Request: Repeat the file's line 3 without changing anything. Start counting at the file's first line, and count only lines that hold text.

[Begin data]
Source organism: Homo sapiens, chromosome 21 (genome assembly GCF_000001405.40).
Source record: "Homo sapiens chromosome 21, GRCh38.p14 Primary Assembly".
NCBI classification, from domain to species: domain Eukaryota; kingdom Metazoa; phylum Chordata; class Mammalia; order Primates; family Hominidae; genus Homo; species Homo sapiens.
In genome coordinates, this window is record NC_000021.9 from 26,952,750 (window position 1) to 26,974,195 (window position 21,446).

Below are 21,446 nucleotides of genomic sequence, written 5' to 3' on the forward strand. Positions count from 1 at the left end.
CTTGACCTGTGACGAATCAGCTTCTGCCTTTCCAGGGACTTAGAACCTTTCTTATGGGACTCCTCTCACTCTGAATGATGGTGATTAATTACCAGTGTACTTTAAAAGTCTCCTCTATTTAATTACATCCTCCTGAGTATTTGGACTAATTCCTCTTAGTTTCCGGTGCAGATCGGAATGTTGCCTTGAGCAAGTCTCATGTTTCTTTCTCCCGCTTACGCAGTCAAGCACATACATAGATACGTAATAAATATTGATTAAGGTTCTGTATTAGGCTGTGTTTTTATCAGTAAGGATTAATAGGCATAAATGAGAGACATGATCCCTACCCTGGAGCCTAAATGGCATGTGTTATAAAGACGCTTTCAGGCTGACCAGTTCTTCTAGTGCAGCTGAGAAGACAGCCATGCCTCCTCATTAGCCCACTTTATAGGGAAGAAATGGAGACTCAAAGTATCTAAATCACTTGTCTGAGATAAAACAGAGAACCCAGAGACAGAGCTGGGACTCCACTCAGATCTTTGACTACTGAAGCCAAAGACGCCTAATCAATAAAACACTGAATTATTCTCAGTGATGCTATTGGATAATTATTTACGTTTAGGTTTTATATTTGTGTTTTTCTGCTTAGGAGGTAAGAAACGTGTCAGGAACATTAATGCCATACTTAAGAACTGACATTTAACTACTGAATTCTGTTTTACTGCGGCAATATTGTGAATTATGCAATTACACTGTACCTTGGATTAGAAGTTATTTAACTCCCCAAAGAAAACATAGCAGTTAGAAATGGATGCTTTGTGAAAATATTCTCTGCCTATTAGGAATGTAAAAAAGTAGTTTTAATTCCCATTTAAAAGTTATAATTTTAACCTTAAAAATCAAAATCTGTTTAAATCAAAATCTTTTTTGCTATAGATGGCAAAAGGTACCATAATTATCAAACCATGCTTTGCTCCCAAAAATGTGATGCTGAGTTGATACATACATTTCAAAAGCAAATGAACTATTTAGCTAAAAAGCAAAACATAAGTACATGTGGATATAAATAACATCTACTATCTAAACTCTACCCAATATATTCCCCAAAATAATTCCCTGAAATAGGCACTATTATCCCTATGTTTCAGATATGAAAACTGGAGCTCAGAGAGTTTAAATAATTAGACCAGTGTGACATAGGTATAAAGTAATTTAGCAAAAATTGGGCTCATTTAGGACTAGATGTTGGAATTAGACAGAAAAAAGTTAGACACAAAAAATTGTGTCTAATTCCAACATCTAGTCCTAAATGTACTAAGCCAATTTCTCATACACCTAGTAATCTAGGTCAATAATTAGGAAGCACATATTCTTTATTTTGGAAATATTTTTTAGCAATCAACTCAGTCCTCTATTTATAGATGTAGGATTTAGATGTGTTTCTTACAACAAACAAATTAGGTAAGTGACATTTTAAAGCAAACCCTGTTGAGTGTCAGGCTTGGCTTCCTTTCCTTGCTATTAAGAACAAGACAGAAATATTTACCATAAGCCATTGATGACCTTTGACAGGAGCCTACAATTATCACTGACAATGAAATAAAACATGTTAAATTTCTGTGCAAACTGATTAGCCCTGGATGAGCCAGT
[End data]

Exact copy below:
NCBI classification, from domain to species: domain Eukaryota; kingdom Metazoa; phylum Chordata; class Mammalia; order Primates; family Hominidae; genus Homo; species Homo sapiens.